A key factor in ensuring the Googlebot will visit your site regularly and return it on the first page for a search is that it sees your content as not only relevant, but also fresh.
Stale content refers to documents that have not been updated for a period of time and, thus, contain stale data (documents that are “no longer updated, diminished in importance, superceded by another document”).
Google indicates 4 factors that they use to determine whether a document is considered “fresh” or “stale.”
- Query-based factor: analysis of which pages in Google search results are selected by users.
- Link-based criteria: analyzes the page backlinks – a decrease in links may mean the document is stale.
- Traffic-based criteria: a large reduction in traffic may indicate that the content is stale.
- Behavior-based criteria: the content is probably not fresh if people spend too little time on the page.
Ways to make certain Google sees the content on your site as fresh include:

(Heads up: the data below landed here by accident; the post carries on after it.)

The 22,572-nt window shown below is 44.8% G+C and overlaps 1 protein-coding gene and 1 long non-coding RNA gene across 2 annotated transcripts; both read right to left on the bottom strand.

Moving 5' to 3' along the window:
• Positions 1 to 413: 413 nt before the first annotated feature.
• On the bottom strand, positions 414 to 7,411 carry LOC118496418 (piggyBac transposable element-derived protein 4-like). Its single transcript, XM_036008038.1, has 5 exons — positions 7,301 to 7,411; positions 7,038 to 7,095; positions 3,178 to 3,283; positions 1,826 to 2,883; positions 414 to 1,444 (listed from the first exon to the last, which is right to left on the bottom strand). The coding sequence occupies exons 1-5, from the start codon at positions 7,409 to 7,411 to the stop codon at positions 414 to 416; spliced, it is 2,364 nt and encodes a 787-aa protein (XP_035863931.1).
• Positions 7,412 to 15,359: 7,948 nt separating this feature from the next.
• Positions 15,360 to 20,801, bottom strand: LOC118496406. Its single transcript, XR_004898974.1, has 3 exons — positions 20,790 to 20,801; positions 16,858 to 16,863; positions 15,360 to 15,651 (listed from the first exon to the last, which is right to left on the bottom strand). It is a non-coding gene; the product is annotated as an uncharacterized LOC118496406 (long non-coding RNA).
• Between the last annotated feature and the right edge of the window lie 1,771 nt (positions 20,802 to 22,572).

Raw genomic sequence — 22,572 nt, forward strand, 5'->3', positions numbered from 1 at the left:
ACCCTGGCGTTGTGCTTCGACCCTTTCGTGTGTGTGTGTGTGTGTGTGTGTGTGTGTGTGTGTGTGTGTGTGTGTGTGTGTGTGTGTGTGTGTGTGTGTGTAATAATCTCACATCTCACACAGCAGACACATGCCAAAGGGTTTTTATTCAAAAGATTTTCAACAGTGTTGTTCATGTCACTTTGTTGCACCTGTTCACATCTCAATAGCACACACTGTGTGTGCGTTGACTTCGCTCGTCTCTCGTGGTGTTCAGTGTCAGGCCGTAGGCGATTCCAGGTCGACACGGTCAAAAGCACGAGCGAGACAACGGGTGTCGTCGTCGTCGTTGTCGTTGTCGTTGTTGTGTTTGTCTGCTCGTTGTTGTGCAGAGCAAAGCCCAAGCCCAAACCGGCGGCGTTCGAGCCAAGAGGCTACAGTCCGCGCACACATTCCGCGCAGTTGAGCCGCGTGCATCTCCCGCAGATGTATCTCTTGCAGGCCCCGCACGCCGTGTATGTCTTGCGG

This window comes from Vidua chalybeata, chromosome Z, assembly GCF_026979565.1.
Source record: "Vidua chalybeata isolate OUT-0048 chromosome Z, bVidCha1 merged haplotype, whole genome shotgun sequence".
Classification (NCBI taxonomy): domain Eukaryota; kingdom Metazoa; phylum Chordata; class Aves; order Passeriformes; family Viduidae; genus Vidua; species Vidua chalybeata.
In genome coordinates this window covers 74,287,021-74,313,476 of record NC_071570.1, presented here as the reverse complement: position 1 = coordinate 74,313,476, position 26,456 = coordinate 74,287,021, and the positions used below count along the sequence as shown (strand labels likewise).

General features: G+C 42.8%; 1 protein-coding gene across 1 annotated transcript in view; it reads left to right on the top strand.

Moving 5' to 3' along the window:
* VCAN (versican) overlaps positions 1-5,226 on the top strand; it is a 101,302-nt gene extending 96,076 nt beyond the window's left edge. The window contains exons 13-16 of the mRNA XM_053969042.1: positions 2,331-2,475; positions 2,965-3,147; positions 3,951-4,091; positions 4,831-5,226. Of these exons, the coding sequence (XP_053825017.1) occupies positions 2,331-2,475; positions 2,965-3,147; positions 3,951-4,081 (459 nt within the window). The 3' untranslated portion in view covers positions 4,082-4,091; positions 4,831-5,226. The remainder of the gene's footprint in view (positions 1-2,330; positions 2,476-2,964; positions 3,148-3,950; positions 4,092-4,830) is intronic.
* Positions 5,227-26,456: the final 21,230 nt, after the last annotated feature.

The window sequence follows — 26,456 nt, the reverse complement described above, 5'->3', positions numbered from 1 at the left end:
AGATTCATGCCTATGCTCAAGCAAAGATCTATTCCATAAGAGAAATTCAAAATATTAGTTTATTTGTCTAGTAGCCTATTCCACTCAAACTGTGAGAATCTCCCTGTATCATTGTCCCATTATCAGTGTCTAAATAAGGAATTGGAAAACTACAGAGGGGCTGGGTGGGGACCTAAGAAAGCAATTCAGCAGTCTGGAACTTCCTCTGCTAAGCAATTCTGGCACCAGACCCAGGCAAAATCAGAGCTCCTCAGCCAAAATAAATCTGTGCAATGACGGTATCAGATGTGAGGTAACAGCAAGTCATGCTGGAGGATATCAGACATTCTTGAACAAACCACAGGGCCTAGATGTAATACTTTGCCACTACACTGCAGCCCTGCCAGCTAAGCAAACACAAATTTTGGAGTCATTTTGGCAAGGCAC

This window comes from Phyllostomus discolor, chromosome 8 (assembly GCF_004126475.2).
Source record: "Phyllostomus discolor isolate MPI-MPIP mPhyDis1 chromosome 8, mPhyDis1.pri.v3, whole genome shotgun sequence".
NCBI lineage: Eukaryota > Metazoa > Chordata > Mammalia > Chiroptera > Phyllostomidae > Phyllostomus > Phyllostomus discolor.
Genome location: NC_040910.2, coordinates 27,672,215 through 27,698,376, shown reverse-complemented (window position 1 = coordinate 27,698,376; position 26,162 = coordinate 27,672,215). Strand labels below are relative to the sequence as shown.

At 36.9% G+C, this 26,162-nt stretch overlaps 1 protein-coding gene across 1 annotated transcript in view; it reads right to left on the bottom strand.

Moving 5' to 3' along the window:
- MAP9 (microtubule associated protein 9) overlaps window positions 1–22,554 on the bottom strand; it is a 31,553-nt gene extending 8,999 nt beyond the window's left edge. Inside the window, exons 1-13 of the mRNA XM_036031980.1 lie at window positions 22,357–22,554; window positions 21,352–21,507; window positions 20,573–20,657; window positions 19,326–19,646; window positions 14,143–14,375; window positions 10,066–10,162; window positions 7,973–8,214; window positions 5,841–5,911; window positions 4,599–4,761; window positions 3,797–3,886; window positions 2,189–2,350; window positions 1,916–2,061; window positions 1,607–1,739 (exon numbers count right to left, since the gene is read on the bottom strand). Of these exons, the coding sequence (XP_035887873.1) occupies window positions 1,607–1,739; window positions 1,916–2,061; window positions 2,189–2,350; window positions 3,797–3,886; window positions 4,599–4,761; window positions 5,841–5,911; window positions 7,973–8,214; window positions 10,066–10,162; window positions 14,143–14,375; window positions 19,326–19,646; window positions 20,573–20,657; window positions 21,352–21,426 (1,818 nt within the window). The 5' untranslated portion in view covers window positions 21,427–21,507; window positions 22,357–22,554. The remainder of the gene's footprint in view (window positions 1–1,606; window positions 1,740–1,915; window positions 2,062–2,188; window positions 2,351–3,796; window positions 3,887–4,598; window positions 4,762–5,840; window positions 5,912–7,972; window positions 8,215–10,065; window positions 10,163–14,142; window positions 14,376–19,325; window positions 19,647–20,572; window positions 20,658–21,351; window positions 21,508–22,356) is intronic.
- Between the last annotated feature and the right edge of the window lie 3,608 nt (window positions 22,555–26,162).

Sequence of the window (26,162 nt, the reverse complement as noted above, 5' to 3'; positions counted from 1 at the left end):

- Document creation date – add fresh content on a regular basis. This is why an onsite blog is so helpful to web sites. An article section is also helpful. Once your articles have been indexed by the search engine, you should then syndicate them out using Zimbio, Qassia, etc.
- Anchor growth and traffic – drive traffic to new pages by linking to them, rather than to the home page. Make sure your links are keywords relevant to the content topic. When you make blog comments, leave them on sites relevant to your new content and link to the new page.
- Change and improve content on your site over time. This doesn’t mean you have to change your content weekly or monthly, but over time things change and content does get stale, so make sure you stay on top of it. If your rankings drop, take a look at your content to see if it’s time for an update.
- Link growth – get links to your site and specifically to the new content on your site.